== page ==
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In studying operating systems (primarily with Linux as reference), there are a few points that I don't find well explained in the material that I have studied.

Programs loaded into memory are often described as being divided into segments of text, data, stack etc., even in the context of operating systems like Linux where virtual memory is based purely on paging. Is it the case that it is just the program, and not the memory itself that is referred to as segmented? If so, I find the terminology confusing.

I saw that malloc can be implemented in Linux using the call 'sbrk' that increases the size of the data segment. Again, is this 'data segment' just a region of memory that is used for data by convention and not a 'real' segment? (Extra question: 'sbrk' does not seem to be able to decrease the size of the 'segment'. Does this mean that a process can never release memory to the OS other than quitting?)

Also I am interested in knowing why modern operating systems seems not to be using (paged) segmentation. Wouldn't it prevent certain kinds of attacks to have the code residing in it's own protected segment, thereby increasing security? On the other hand, would this make e.g. JIT compilation impossible/difficult?

Besides "yes"/"no" answers to the questions above, I am interested in any insightful elaboration on the subject.

Thank you in advance.

  • There's also brk, which can set the program break to a lower value. And the segments are partitioned into pages, and each page can indeed be read-only or no-execute, and the text segment and ro-data segment will usually be set thus. – Kerrek SB Feb 26 '12 at 23:53
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The segment in "data segment" has nothing to do with hardware segmentation, which is a feature of little relevance to modern operating systems (i.e. redundant with respect to paging) which rely on paging to implement virtual memory. Segments also have severe drawbacks compared to paging (e.g. memory contiguous in a segment must be physically contiguous) without any benefit. By "segment" for user-space programs, one literally means a contiguous section of the virtual space of the process.

Many architectures do not have segmentation anymore. On x86, segmentation is just an historical payload and is set up to have a code and data segment that covers the entire address space because segmentation cannot be bypassed.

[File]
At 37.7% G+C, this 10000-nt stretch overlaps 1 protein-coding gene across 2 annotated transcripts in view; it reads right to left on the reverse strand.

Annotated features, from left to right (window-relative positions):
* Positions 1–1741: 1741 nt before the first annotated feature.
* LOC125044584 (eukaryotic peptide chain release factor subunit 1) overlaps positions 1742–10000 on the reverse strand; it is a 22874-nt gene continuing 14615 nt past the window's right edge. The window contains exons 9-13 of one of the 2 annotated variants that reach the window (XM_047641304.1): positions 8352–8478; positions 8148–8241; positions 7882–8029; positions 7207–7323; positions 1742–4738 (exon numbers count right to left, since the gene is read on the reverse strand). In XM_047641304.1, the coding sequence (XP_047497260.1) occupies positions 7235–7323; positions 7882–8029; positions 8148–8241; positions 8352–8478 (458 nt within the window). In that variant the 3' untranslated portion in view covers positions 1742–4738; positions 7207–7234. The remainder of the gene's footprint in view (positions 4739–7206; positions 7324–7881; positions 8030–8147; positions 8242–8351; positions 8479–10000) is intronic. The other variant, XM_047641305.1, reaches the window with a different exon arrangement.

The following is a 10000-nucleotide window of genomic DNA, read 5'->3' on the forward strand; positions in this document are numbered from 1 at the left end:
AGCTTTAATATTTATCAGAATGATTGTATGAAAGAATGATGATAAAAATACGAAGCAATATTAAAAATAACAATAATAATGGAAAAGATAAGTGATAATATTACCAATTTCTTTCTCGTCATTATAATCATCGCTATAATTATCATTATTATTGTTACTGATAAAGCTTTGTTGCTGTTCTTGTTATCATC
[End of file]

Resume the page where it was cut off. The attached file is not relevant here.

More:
Your question about freeing memory obtained through sbrk is answered here: How do I free memory obtained by sbrk()?

  • Thank you for your answer. Is there no way we could benefit from paged segmentation? It seems to me that having the segments in actual segments with their own address space would simplify memory management and eliminate the possibility of the stack and data segment reaching each other. The segment handling could be handled by the compiler/linker. At any rate, I think that the use of the word "segment" in data segment etc. is just asking for confusion. I guess I should add some disambiguation notes to some wikipedia pages :) – Halle Knast Feb 28 '12 at 16:09
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    @Gnurou I think you got that mixed up. x86 segments are defined in linear (i.e. virtual) address space, which means paging comes after segmentation. This is stated clearly in section 3.1 of the Intel® 64 and IA-32 Architectures Developer's Manual: Vol. 3A. – reima Jul 25 '12 at 20:15
  • reima: you are right - thanks for pointing it out. Removing these comments. – Gnurou Jul 26 '12 at 1:29
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Segmentation is actually an issue of the operating system design not on the architecture. In the flat model there is only one segment address, that is the values of CS, DS, ... are fixed by the operating system and programs addresses are maximum 4GB offsets (for 32 bit CPU). I don't know if there are such modern operating systems but it is possible to have not only 4GB address space but 64TB (2^46) address space 16 bits for segment registers + 32 bits offset.

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